NIH Conference to Honor AHA Member Victoria Harden
The Office of NIH History, a part of the National Institutes of Health, is sponsoring a major two-day conference on the theme, “Biomedicine in the Twentieth Century: Practices, Policies, and Politics,” in honor of Victoria A. Harden, the director of the Office of NIH History, on her retirement. A long-time AHA member, Victoria Harden recently served on the Association’s Council (2002–2005). Harden, who received her BA and PhD from Emory University has been at the NIH since 1984. Her publications include Inventing the NIH: Federal Biomedical Research Policy, 1887–1937.
The conference will be held December 5–6, 2005, in the Lister Hill Auditorium on the NIH campus in Bethesda, Maryland. The conference is free and open to the public, but registration is required because space is limited. Details about the conference and how to register can be found at http://www.history.nih.gov/Conference.htm.
Evolutionary geneticist and social critic Richard C. Lewontin, Alexander Agassiz Research Professor at Harvard University, will deliver the keynote address on the topic, “The Effects of the Socialization of Biomedical Research.” Other presentations will include:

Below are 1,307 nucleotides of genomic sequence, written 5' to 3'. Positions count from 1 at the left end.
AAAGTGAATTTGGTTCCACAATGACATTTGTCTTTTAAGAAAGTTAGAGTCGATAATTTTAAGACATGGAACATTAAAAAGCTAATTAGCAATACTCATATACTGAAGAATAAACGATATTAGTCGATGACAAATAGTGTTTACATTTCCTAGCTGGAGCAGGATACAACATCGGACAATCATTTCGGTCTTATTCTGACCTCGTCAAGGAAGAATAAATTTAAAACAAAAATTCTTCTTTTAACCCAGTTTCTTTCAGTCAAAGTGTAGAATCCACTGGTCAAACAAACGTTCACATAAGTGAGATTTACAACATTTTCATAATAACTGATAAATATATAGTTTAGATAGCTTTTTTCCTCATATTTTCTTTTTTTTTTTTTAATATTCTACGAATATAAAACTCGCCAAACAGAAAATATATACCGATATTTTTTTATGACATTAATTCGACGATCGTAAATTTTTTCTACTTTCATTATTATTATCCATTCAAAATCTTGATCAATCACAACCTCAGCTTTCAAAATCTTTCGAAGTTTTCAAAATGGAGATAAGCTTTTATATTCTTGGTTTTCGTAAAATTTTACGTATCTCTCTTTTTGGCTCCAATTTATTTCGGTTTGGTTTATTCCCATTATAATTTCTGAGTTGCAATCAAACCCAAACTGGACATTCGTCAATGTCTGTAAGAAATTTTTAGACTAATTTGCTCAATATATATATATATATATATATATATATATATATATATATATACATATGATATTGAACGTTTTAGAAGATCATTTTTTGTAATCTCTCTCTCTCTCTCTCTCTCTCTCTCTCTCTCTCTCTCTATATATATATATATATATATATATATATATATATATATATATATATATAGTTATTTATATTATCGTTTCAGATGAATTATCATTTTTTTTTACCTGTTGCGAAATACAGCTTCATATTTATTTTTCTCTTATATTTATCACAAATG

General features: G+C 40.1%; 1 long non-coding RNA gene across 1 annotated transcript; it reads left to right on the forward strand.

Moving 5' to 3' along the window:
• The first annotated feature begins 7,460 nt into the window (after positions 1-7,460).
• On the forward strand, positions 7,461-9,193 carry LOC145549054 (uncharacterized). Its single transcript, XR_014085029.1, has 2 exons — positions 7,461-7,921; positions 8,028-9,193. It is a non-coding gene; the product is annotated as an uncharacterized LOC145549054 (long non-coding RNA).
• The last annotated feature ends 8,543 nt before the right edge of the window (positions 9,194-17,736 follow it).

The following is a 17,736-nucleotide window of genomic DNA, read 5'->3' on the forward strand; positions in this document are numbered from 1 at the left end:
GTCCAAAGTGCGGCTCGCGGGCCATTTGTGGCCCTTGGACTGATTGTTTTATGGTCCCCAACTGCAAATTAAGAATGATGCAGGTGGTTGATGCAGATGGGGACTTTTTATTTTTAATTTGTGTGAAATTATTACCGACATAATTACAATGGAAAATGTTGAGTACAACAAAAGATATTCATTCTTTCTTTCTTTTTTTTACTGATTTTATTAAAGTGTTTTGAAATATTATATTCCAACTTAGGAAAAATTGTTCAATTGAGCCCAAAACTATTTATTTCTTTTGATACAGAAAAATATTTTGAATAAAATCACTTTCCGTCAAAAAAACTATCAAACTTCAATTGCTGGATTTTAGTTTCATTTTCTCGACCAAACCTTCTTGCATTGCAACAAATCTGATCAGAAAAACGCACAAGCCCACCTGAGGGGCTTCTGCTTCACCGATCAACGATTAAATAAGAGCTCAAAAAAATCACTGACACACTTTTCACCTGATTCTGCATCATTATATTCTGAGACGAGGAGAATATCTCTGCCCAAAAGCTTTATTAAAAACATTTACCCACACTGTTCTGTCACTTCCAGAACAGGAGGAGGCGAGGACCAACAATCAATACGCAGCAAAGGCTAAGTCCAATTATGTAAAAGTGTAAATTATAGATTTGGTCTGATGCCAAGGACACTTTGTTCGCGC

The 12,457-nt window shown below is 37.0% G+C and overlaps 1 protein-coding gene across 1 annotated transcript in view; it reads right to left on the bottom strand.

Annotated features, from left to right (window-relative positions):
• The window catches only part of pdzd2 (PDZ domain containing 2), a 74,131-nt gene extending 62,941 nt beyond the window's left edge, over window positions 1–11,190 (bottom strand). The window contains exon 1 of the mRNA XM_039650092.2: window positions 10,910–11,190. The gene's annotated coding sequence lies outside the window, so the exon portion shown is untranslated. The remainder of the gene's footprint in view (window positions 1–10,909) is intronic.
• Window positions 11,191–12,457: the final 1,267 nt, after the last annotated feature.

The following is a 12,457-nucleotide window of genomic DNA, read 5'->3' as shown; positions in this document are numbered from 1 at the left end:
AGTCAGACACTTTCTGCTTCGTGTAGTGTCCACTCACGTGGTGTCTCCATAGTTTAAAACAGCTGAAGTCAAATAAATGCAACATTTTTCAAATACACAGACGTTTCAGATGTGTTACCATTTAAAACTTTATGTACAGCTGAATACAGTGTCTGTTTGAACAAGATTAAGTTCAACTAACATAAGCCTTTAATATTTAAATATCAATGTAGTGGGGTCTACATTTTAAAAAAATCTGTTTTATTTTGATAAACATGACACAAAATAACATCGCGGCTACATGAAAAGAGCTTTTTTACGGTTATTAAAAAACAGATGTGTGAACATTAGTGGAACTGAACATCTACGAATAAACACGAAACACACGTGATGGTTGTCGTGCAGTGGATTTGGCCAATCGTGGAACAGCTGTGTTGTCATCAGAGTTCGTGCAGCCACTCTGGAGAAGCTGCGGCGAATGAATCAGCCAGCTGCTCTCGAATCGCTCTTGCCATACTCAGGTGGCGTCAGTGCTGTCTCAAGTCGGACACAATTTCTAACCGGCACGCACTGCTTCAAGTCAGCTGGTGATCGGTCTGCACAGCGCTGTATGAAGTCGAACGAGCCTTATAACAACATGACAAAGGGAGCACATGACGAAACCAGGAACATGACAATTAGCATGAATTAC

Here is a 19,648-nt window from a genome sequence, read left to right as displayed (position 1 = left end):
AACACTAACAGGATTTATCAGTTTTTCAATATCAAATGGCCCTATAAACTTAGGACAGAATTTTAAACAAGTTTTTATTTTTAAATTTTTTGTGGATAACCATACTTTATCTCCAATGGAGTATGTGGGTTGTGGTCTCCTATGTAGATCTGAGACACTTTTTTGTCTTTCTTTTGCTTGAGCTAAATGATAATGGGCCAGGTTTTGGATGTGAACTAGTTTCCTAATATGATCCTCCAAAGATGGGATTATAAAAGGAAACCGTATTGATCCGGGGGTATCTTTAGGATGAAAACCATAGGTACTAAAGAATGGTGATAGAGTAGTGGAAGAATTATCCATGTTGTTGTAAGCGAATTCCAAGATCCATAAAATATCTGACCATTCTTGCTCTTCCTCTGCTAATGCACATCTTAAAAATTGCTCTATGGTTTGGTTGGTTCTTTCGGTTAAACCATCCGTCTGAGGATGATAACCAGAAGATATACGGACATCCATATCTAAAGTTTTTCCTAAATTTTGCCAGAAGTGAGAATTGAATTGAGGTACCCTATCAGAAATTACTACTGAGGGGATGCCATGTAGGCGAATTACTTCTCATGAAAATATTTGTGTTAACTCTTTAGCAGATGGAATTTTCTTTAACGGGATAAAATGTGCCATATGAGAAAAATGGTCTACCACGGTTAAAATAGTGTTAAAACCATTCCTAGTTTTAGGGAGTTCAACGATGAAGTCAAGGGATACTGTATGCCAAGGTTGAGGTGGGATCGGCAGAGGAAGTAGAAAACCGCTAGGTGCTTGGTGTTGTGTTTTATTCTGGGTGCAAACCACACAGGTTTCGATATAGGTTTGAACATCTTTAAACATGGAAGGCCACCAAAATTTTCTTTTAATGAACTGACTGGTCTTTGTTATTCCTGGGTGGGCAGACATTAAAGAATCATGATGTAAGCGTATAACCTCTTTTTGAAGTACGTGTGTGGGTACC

- Stuart Blume, “The Changing System of Vaccine Innovation, 1950–2000”
- David Cantor, “Radium, Cancer Research and the End of the New Deal”
- Angela Creager, “Virus Research Between Lay Health Organizations and the
- Carsten Timmermann, “Clinical Research in Post-War Britain: The Role of
the Medical Research Council”
- Keith Wailoo, “The Cultural Politics of Pain and Pain Research in America, 1950-2000”
A conference banquet to honor Harden will be held at the Hyatt Regency Hotel in Bethesda on Monday, December 5, 2005, at 6:30 p.m. The cost for the dinner is $60. For more information see: http://www.history.nih.gov/Conference.htm#Registration.
Questions about the conference may be addressed to Dr. Caroline Hannaway, conference organizer.
Posted November 29, 2005
© American Historical AssociationLast Updated: February 22, 2008 1:46 PM